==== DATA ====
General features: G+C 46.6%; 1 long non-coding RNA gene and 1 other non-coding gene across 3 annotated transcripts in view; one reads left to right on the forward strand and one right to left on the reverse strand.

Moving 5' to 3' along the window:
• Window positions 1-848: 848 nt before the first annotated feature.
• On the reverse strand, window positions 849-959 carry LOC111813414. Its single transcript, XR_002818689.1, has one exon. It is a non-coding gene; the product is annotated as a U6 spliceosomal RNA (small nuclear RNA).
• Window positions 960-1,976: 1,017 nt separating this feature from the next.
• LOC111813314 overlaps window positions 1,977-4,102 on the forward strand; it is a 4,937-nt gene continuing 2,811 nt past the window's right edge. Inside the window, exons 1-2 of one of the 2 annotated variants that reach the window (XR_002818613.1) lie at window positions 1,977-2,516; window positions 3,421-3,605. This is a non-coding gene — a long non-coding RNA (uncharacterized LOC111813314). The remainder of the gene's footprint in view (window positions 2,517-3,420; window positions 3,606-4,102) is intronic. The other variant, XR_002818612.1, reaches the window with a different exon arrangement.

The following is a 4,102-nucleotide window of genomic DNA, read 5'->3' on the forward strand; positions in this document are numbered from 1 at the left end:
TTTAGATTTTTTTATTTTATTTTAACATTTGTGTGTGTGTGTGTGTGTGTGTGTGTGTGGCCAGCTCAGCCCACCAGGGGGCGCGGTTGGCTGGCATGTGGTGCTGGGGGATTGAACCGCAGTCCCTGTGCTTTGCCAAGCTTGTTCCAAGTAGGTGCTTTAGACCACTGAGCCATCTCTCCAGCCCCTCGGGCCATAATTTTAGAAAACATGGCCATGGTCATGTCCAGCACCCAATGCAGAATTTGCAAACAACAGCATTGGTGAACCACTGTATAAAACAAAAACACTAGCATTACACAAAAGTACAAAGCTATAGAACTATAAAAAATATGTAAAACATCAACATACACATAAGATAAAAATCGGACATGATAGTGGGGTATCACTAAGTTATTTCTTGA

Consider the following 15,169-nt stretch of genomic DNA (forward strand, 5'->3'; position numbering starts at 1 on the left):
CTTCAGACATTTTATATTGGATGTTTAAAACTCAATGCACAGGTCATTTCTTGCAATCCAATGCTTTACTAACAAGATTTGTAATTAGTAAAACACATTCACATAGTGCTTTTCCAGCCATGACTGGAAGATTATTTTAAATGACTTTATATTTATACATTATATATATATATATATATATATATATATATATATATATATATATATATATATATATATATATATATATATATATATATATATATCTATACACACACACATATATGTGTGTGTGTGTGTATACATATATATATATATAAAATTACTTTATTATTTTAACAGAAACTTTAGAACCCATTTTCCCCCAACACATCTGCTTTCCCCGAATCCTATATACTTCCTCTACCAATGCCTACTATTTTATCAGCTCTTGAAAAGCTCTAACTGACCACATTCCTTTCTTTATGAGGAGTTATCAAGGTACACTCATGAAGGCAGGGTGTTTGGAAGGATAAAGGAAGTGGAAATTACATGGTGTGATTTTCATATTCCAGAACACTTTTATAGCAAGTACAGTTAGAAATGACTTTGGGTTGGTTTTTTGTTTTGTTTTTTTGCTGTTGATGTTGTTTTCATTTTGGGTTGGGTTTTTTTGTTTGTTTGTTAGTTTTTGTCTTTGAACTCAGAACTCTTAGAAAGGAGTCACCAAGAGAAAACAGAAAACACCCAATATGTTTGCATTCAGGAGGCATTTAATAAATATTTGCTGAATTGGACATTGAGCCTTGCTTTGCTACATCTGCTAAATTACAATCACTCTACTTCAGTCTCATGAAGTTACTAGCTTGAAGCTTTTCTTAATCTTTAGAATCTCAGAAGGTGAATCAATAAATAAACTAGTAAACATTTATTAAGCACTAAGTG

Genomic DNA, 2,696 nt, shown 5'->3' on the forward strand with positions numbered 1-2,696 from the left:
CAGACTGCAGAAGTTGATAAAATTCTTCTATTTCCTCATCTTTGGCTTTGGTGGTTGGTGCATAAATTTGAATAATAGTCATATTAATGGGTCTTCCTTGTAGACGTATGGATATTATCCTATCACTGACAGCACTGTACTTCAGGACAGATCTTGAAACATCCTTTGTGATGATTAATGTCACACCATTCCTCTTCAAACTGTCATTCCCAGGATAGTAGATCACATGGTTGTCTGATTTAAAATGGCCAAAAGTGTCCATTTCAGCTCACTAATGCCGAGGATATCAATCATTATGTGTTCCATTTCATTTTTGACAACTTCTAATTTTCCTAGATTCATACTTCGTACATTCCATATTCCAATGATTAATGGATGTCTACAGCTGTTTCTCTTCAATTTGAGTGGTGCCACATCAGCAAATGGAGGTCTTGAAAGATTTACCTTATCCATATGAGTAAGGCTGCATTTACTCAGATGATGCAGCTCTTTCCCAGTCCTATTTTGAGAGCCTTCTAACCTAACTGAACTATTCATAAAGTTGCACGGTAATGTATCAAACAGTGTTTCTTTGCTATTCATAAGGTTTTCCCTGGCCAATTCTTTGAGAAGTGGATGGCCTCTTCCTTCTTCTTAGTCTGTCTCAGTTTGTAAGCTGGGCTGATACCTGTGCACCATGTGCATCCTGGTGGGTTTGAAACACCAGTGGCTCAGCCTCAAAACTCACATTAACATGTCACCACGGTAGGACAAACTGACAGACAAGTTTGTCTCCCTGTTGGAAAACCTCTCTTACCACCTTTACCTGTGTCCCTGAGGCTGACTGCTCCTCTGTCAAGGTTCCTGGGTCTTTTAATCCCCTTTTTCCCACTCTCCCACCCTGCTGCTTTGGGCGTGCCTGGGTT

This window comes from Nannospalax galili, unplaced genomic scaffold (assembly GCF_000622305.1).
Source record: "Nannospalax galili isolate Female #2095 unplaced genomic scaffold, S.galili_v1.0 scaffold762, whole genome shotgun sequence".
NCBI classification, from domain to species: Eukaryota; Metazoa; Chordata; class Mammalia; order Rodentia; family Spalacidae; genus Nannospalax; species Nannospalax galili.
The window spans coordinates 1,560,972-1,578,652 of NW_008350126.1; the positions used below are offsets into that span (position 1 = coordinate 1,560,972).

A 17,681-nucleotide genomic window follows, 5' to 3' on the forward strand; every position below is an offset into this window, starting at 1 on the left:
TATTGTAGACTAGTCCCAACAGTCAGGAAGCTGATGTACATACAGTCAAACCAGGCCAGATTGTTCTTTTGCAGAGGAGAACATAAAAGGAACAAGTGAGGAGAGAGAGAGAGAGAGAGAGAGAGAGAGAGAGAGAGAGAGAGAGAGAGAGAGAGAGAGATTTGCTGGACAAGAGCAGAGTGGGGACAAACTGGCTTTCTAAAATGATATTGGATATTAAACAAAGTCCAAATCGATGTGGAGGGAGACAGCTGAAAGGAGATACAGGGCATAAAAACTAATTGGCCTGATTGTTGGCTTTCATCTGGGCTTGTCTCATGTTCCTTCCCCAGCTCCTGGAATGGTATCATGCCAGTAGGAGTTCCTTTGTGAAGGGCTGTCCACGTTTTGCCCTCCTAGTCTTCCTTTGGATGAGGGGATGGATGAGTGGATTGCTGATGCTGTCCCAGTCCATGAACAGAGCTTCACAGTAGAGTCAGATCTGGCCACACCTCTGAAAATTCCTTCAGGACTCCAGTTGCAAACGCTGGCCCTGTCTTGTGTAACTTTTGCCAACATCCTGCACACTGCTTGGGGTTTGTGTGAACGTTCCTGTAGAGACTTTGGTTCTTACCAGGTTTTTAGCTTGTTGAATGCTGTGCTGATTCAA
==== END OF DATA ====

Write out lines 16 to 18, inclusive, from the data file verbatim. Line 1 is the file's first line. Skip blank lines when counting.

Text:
The window spans coordinates 1,560,972-1,578,652 of NW_008350126.1; the positions used below are offsets into that span (position 1 = coordinate 1,560,972).

A 17,681-nucleotide genomic window follows, 5' to 3' on the forward strand; every position below is an offset into this window, starting at 1 on the left:
TATTGTAGACTAGTCCCAACAGTCAGGAAGCTGATGTACATACAGTCAAACCAGGCCAGATTGTTCTTTTGCAGAGGAGAACATAAAAGGAACAAGTGAGGAGAGAGAGAGAGAGAGAGAGAGAGAGAGAGAGAGAGAGAGAGAGAGAGAGAGAGAGAGATTTGCTGGACAAGAGCAGAGTGGGGACAAACTGGCTTTCTAAAATGATATTGGATATTAAACAAAGTCCAAATCGATGTGGAGGGAGACAGCTGAAAGGAGATACAGGGCATAAAAACTAATTGGCCTGATTGTTGGCTTTCATCTGGGCTTGTCTCATGTTCCTTCCCCAGCTCCTGGAATGGTATCATGCCAGTAGGAGTTCCTTTGTGAAGGGCTGTCCACGTTTTGCCCTCCTAGTCTTCCTTTGGATGAGGGGATGGATGAGTGGATTGCTGATGCTGTCCCAGTCCATGAACAGAGCTTCACAGTAGAGTCAGATCTGGCCACACCTCTGAAAATTCCTTCAGGACTCCAGTTGCAAACGCTGGCCCTGTCTTGTGTAACTTTTGCCAACATCCTGCACACTGCTTGGGGTTTGTGTGAACGTTCCTGTAGAGACTTTGGTTCTTACCAGGTTTTTAGCTTGTTGAATGCTGTGCTGATTCAA